No, I’m not expanding this blog to include debates about misogynistic song lyrics, it’s still about running. I’m thinking more about that line between being injured and not being injured. Or as I think of it: is it a good hurt (i.e. I did lots in the gym, I did an awesome hilly run and now I have to walk downstairs backwards) or a bad hurt (oh, I don’t think my knee is supposed to feel like there’s a knife in the side of it)? When you’re really pushing it in training, it’s often a very blurred line, but I think that the longer you’ve been a runner, the more you just know when it’s a bad one.

I’m suffering from the bad sort of hurt at the moment. It’s not too bad walking around but it’s super painful on impact if I run. I didn’t see it coming but I think the main cause was going from being very disciplined about doing strength training to doing very little because I started doing a long commute for work and getting to my gym became harder. I went straight to the physio and I’ve been rehabbing more than Lindsey Lohan, I’ve been hitting the gym harder than Rocky, I’ve been rolling like a rapper (foam rolling). So I thought it would be a nice straight line from being injured to not being injured, but it wasn’t.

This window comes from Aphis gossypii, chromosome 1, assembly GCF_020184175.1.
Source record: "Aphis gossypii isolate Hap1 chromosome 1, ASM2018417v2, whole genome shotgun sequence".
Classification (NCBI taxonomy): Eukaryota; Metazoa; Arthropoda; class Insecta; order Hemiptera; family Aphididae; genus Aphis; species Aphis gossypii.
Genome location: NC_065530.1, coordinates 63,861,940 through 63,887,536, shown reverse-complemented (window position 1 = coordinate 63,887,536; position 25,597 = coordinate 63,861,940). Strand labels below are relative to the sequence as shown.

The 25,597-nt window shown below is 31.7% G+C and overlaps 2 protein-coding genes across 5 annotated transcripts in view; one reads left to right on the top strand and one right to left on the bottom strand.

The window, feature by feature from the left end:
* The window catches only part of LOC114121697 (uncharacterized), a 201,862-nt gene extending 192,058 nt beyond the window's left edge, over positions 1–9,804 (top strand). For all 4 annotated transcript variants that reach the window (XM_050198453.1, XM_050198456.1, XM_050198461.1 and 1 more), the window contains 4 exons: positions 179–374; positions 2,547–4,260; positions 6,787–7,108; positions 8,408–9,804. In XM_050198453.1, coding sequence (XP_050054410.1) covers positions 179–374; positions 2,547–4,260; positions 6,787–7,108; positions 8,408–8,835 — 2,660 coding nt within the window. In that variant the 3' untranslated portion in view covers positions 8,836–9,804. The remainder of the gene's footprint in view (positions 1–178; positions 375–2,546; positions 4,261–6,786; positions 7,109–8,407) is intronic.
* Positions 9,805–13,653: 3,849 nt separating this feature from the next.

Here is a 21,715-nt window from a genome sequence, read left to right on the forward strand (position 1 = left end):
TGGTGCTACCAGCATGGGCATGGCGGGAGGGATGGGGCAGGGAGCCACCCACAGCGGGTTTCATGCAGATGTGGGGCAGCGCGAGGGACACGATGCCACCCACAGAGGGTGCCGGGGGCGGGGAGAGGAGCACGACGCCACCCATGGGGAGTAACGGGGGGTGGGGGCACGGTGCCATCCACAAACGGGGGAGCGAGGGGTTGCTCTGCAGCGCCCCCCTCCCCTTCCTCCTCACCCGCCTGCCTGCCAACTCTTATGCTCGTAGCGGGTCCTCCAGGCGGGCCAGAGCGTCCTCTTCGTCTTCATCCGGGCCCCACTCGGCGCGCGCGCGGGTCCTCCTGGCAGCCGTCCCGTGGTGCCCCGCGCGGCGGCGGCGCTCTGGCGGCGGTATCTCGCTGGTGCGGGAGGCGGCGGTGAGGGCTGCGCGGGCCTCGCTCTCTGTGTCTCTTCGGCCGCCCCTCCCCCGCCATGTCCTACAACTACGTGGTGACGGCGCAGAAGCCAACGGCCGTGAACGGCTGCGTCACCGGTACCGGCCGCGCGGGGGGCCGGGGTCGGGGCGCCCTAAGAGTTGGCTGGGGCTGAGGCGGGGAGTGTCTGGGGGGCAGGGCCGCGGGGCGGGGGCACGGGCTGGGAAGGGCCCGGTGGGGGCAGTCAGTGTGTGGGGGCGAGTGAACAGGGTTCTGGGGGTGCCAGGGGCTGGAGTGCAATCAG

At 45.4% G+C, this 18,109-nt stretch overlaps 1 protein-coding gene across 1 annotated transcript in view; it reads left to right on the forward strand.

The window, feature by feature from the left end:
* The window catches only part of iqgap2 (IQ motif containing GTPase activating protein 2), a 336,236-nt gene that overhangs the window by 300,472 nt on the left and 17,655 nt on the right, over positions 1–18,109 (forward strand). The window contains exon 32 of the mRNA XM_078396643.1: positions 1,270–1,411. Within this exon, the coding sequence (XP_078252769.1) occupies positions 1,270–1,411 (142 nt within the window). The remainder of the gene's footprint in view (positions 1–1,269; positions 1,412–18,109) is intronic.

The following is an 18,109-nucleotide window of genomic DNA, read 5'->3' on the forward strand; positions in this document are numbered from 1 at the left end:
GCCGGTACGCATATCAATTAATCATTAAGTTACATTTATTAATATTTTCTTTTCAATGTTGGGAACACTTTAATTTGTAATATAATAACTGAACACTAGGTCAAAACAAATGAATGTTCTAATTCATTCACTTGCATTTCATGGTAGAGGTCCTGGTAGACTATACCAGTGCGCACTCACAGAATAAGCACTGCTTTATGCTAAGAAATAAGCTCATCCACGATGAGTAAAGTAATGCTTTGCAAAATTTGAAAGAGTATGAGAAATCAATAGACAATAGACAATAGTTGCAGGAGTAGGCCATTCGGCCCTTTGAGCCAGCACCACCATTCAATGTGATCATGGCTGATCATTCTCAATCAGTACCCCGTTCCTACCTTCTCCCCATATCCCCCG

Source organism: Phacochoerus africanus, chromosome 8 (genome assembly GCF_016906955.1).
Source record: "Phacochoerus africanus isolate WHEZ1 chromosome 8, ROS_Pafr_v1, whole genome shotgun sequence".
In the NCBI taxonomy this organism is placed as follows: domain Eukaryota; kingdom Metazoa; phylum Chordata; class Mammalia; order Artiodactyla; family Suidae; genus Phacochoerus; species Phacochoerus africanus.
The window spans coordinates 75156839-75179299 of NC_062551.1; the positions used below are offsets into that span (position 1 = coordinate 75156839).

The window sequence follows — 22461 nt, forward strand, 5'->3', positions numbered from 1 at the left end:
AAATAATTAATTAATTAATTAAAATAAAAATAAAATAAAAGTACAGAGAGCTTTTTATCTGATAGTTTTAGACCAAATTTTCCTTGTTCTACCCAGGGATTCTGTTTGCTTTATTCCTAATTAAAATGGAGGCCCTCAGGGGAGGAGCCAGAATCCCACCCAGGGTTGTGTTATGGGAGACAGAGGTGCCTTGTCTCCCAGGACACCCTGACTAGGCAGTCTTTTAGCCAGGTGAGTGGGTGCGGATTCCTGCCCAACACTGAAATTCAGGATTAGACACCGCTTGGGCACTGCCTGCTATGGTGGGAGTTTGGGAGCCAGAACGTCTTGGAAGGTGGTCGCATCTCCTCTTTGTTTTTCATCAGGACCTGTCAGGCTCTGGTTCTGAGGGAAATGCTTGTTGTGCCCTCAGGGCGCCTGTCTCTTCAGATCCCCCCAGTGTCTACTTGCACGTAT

If I was going to draw a graph of the road back to not being injured it would look something like the course profile of the UTMB. Ooh, it’s feeling a bit better, I’ll try a run, ow that’s really sore again now, it’s definitely on the mend, that little run was much less painful, oh no, why is somebody poking the back of my leg with a cattle prod, oh, perhaps I’m still injured. It never seems to be a straight line but then running hardly ever is. Even when you’re feeling really fit it can be a really good thing to get your ass royally whooped by a run every now and then to stop you getting complacent and to show you that there is loads of progress you can still make in your running.

I really can’t complain too much about being injured as I did a lot of running last year and I know that I neglected the strength training in the last few months of it. There’s a lot of stuff I can still do: pretty much anything other than running (except, I guess, hopping, triple jump, parkour or cheese rolling competitions). Plus, a good friend of mine, who is fitness obsessed, is recovering from an op and can’t do anything so that puts it in perspective, and it gives her an unseemly amount of pleasure that I’m crocked too.

I know that it won’t be a straight line from here to my next ultra but that would just be boring. I’m looking forward to the challenge of getting fit again and it’ll be a novelty for my long runs to be half an hour, rather than 5 hours, for a while. One thing’s for sure, I won’t be investing that spare time in listening to any Robin Thicke albums.